Iowa junior linebacker Jack Campbell runs the ball into the end zone for a touchdown after recovering a fumble in the third quarter against Iowa State at Jack Trice Stadium in Ames on Saturday, Sept. 11, 2021. © Bryon Houlgrave/The Register via Imagn Content Services, LLC
AMES — In a game that featured four Iowa State turnovers in its own territory, a quarterback change and a handful of critical special teams snafus, there’s one sequence that may have sealed the Cyclones’ fate in Saturday’s 27-17 loss to Iowa.
It happened early in the third quarter. Thanks to a heady play from linebacker Gerry Vaughn, No. 9 ISU had thwarted Iowa’s 3rd and 14 play from the six-yard line.
Finally, it seemed, the Cyclones would flip field position. But sadly, it turned out, the reverse would be true.
Spectacular Hawkeyes punter Tory Taylor skied a kick to just past midfield. For whatever reason, ISU returner Tarique Milton failed to fair catch the ball — and it turned into a 69-yard punt.
“I wasn’t comfortable just sprinting up to catch that,” said Milton, who made a nifty 13-yard touchdown grab from backup quarterback Hunter Dekkars in the fourth quarter. “Obviously, I should have caught it. I take the blame for that.”
Instead of attaining a prime starting spot, the Cyclones began that drive from the 25-yard line.
What happened next? You know. ISU lost 12 yards, punted, and all momentum was lost.
One defensive stop later, star Cyclone running back Breece Hall fumbled at the six-yard line, Iowa’s Jack Campbell scooped it up for an easy touchdown and destiny seemed to take a hand.
All of that occurred within a span of less than six minutes — and followed a doomed, but promising drive the Cyclones took to midfield before punting in their first second-half possession.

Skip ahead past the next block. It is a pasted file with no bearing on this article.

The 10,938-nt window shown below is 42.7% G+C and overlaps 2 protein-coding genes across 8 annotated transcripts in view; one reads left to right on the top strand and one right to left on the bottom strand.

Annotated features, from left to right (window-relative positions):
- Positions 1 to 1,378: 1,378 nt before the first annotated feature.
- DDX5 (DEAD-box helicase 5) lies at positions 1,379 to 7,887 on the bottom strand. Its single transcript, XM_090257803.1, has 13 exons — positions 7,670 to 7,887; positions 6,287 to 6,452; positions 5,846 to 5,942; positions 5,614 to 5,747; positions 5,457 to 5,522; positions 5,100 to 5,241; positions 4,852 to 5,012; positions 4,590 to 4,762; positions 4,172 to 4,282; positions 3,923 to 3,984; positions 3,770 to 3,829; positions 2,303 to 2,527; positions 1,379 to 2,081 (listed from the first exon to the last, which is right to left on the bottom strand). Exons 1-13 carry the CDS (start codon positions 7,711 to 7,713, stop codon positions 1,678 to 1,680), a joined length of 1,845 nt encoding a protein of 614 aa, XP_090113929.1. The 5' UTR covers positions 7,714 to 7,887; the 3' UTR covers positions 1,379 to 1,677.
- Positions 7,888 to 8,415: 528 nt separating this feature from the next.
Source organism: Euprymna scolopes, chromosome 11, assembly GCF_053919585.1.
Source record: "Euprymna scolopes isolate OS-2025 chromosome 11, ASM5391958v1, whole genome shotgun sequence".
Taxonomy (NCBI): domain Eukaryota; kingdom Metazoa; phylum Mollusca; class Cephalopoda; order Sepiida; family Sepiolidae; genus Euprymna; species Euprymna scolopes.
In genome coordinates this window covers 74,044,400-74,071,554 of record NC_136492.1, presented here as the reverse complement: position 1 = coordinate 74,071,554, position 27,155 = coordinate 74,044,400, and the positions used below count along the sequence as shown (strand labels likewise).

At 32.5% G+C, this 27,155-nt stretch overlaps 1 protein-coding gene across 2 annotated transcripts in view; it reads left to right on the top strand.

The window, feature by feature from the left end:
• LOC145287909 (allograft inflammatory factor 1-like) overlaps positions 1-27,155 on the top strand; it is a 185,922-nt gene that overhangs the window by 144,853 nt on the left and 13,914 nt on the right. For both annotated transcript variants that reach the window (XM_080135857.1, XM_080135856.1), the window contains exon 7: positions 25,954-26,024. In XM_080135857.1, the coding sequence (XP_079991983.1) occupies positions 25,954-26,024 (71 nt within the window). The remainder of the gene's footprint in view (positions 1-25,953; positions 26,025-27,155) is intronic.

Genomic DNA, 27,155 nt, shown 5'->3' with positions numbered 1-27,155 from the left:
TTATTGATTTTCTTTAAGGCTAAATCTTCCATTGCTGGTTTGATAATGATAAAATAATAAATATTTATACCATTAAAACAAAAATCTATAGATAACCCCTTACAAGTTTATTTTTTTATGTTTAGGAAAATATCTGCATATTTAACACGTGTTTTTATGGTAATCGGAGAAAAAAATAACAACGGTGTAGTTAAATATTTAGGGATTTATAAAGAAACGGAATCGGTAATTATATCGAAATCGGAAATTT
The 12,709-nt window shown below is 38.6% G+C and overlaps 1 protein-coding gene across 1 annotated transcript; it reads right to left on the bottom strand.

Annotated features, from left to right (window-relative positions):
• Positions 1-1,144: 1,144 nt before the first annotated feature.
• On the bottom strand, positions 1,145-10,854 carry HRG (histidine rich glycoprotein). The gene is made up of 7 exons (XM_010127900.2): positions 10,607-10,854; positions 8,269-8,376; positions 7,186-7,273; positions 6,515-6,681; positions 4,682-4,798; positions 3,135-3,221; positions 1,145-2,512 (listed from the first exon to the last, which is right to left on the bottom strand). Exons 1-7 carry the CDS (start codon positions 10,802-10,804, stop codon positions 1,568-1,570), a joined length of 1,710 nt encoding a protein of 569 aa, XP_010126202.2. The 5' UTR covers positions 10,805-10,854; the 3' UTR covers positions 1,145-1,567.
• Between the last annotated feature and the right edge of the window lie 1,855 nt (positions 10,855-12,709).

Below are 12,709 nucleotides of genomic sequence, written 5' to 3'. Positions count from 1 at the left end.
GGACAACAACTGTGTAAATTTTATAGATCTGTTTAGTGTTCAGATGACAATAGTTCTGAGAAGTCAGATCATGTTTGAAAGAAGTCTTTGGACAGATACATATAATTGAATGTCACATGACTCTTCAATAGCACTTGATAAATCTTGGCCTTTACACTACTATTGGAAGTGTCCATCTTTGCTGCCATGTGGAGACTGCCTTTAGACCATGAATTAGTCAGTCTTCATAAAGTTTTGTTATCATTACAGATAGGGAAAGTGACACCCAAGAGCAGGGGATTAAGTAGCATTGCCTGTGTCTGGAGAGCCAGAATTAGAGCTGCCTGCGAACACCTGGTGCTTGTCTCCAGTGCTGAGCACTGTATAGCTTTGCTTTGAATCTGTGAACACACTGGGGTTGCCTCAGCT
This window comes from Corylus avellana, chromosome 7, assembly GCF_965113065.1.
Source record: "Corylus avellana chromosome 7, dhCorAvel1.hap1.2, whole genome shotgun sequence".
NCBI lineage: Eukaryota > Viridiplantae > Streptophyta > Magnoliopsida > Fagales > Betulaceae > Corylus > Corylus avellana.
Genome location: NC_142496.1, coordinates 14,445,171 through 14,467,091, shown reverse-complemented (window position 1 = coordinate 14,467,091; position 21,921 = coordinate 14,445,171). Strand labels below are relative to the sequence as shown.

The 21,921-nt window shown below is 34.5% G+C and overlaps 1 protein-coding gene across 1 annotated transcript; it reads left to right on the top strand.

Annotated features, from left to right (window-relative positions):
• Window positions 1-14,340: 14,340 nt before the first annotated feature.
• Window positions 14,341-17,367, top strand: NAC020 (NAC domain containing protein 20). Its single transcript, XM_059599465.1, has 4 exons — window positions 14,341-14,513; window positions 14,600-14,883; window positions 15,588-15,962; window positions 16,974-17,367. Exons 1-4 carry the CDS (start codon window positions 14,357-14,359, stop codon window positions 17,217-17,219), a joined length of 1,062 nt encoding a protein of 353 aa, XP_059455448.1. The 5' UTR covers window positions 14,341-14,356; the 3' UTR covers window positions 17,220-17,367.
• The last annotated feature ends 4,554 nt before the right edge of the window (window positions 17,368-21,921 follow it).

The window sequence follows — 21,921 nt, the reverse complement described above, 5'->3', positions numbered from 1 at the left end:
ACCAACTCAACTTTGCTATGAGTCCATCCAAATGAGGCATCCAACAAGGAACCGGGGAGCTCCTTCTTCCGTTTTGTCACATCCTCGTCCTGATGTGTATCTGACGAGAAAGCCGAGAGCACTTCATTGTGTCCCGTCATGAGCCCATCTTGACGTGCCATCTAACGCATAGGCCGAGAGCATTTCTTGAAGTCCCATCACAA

“I really felt confident that we were in a great spot coming out in the second half,” ISU head coach Matt Campbell said. “We put together a decent drive, get it out to midfield and then boom, the tide swings. We just never had the ability to recover. Again, I think luck is total BS. I think you create your luck and you either demand it, or you’re hoping and wishing, and this is not a sport to hope and wish. This is a sport to demand it to happen.”
Iowa remains the only team Campbell hasn’t beat. He’s beaten Oklahoma twice. He’s been in a great position to beat Iowa twice, but the somehow generally mistake-free Hawkeyes (in the Cy-Hawk game) escaped both of those challenges. Saturday was not one of them. Despite a herculean effort by the ISU defense, the outcome was never in doubt once Iowa went up 27-10 early in the fourth quarter after yet another Cyclone turnover.
How will ISU respond? If history is any guide, it’s quite well. The Cyclones were 2-2 when Kyle Kempt shocked the college football world with a comeback 38-31 win at Oklahoma.
Louisiana stunned ISU 31-14 to start the 2020 season and the Cyclones came within a touchdown of winning the Big 12 title. So rousing turnarounds — like Cy-Hawk losses — come like clockwork, which is highly encouraging.
“I think sometimes to learn those lessons, it takes a loss,” senior linebacker Jake Hummel said. “It shouldn’t. We should be able to learn those lessons just by winning games and then learning from the film just the same, but obviously that didn’t happen today.”
Not by a long shot. But panic is always the wrong reaction to a crisis. ISU sticks together, no matter the situation. It may be why they mange these massive turnarounds after early-season setbacks.
“That’s just one loss,” said senior defensive tackle Enyi Uwazurike, who tallied one of the Cyclones’ four sacks Saturday. “It’s a long season ahead of us. It’s all about how we respond. That’s what we’re founded on, responding. How we go through adversity, that’s what makes us who we are.”
“He’s probably a bigger leader than all of us to be honest. He can pick himself up, but at the same time, we’re still around him. We don’t point fingers. He had a bad game. You never know, we might have a bad game another day, so Brock (Purdy) has been through a lot. He has the hardest position on the field, obviously. He knows what comes and goes with that and this is something that he’s gonna take on the chin, no doubt. He’s done it before and responded great after that. I’m not really worried about how we pick up Brock, because Brock is able to do it on his own.” — Uwazurike on how he expects record-setting quarterback Brock Purdy respond to his three-interception game.